1. Forum
  2. >
  3. Topic: French
  4. >
  5. "Il est à sec."

"Il est à sec."

Translation:He is out of money.

March 7, 2013

18 Comments


https://www.duolingo.com/profile/Josh5now

So if I wanted to say "He is dry," as in just got out of the pool and dried off, I would say <<Il est sec>>? Also, would a girl take the form 'seche' when describing her as being 'broke'?


https://www.duolingo.com/profile/tondzino

I am not a native speaker, but the common sense tells you it would be the same, because you are not referring to a specific person, but rather a state, it is a phrase. If you wanted to say that she is dry (the he is dry part is right btw), then you would use elle est seche.

In Slovak we use a similar expresion: "som na sucho" (literally I am on dry, exactly the meaning in French) and I heard Czech people using the same expression.


https://www.duolingo.com/profile/AnnaTall

good question, it would be good to get it answered


https://www.duolingo.com/profile/frogcarguy

After checking with my French wife--the feminine form would be "elle a sec" and after getting out of the pool, il/elle est sec/seche.


https://www.duolingo.com/profile/rubenisme

So literally you would be saying "He is dried up"? Right?


https://www.duolingo.com/profile/erik_m

I find this really funny for some reason :)


https://www.duolingo.com/profile/orlleite

In portuguese we use almost the same expression. When a clothing item are very very dried, the cloth of it becomes hard. Then we have 'ele está duro' which means "he is hard".


https://www.duolingo.com/profile/Madeline05

very funny to meet with this sentence at first time in the listen and type section. :S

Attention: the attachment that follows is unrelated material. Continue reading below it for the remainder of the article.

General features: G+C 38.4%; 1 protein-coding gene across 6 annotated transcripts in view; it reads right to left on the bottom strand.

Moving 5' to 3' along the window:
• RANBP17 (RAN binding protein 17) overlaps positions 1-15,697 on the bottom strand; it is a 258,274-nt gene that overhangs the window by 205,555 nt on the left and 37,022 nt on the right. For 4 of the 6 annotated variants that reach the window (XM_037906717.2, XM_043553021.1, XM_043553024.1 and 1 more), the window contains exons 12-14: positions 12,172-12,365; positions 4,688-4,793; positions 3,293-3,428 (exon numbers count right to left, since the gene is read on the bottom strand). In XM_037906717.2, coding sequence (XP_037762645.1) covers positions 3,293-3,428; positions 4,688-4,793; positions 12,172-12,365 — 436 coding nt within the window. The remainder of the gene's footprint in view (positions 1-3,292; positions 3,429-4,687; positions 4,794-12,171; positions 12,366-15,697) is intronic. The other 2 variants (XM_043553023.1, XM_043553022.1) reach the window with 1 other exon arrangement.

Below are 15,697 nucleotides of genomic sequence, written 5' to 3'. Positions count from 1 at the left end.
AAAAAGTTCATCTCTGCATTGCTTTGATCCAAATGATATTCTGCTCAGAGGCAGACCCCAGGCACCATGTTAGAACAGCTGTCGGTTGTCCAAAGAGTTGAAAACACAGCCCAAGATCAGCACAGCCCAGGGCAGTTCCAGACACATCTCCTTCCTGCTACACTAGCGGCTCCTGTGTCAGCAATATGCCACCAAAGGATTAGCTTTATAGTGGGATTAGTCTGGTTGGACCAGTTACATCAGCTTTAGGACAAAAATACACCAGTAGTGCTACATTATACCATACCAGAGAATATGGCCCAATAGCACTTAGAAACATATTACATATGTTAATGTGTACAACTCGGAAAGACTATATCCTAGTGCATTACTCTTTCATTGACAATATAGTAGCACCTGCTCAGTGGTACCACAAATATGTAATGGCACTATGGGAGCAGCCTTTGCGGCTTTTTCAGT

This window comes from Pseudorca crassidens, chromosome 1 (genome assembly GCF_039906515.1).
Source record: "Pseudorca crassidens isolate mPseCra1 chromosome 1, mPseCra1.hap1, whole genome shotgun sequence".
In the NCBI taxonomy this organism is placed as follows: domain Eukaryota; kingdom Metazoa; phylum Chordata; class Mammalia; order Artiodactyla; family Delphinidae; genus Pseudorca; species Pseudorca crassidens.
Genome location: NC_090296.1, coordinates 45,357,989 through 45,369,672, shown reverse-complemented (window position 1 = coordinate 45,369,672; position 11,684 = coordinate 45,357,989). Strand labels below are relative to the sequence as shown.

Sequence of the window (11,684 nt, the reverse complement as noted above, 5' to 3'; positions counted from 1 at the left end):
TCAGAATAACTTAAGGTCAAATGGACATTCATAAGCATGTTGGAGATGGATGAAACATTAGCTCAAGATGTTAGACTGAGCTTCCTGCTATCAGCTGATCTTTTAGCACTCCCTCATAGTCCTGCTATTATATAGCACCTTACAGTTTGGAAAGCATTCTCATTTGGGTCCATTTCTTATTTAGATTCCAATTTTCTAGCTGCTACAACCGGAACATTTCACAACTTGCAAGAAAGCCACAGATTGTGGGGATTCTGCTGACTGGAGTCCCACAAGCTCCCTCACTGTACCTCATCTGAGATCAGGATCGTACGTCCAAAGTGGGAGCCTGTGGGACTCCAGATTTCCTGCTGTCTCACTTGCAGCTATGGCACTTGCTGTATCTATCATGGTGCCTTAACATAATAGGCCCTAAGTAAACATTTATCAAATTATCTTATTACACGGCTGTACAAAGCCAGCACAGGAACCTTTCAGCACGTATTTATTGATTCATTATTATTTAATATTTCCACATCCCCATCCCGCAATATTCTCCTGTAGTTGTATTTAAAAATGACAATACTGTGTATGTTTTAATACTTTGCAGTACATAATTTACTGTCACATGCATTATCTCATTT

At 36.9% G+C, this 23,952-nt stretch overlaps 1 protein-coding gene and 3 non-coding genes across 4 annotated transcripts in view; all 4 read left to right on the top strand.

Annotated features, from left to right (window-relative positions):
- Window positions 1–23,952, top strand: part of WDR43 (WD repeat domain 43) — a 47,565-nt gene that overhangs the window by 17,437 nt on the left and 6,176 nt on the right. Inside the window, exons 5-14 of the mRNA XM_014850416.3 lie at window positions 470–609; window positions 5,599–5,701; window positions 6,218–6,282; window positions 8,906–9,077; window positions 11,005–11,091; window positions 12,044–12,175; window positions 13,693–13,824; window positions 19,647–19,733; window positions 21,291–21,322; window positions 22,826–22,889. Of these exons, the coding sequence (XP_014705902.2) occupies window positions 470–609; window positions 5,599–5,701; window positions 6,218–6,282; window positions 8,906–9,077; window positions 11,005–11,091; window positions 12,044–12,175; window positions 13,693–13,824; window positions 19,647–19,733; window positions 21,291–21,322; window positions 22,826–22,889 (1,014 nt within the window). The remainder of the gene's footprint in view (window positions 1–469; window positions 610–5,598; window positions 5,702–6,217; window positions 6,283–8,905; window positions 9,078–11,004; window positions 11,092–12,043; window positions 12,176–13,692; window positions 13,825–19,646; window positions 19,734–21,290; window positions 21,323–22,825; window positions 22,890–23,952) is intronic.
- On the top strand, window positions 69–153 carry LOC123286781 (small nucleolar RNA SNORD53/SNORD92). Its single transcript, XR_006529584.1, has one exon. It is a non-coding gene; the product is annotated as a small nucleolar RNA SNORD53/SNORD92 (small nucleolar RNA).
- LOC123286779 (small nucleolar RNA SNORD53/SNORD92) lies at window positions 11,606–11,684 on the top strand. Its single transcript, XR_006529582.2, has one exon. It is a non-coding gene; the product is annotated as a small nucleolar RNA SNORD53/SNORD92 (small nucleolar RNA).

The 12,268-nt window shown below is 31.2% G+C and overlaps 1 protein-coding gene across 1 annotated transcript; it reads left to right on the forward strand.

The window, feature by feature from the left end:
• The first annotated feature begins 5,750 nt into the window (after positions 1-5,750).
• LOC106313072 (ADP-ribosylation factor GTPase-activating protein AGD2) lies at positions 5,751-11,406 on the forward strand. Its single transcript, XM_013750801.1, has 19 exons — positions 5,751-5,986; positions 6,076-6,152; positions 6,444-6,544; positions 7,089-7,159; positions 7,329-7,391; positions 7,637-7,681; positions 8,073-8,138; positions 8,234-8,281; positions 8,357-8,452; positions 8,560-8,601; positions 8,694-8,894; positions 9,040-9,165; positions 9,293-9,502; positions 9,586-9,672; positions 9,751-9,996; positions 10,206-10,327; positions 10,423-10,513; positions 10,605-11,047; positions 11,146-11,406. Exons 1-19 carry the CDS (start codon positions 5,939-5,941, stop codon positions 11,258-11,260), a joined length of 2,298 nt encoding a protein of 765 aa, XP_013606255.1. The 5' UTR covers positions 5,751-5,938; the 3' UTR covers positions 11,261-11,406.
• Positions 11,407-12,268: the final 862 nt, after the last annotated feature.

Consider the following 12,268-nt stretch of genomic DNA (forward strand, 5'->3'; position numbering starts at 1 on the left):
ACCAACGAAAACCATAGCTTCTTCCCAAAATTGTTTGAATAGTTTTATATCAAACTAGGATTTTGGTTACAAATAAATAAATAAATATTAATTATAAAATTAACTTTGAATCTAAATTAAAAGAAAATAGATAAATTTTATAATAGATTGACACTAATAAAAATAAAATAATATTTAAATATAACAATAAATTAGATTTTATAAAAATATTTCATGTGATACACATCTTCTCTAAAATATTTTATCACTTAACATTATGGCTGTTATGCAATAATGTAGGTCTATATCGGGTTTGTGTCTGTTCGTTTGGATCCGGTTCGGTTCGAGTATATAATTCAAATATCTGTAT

https://www.duolingo.com/profile/wolfe.francine

Is "It is broke" incorrect?


https://www.duolingo.com/profile/percyflage

Maybe - "La banque est a' seche" ? A common problem recently.


https://www.duolingo.com/profile/racheltopf

to say something is broken, you use "cassé(e)."


https://www.duolingo.com/profile/percyflage

The bank is not "broken in pieces" (vb. casser), it has run out of money - "broke" - "c'est a' sec"


https://www.duolingo.com/profile/DarrelDent

Seems like this should be in the idioms section...


https://www.duolingo.com/profile/wayne.lin

Why not "He is bankrupt."?


https://www.duolingo.com/profile/percyflage

Bankrupt = en faillite. According to a quick check of a couple of online dictionaries.


https://www.duolingo.com/profile/cdeloy

I'm not seeing a translation for this sentence.


https://www.duolingo.com/profile/AnnaTall

DL - what is the meaning? Or are you hoping the users will come up with something appropriate and help you out? :)

Learn French in just 5 minutes a day. For free.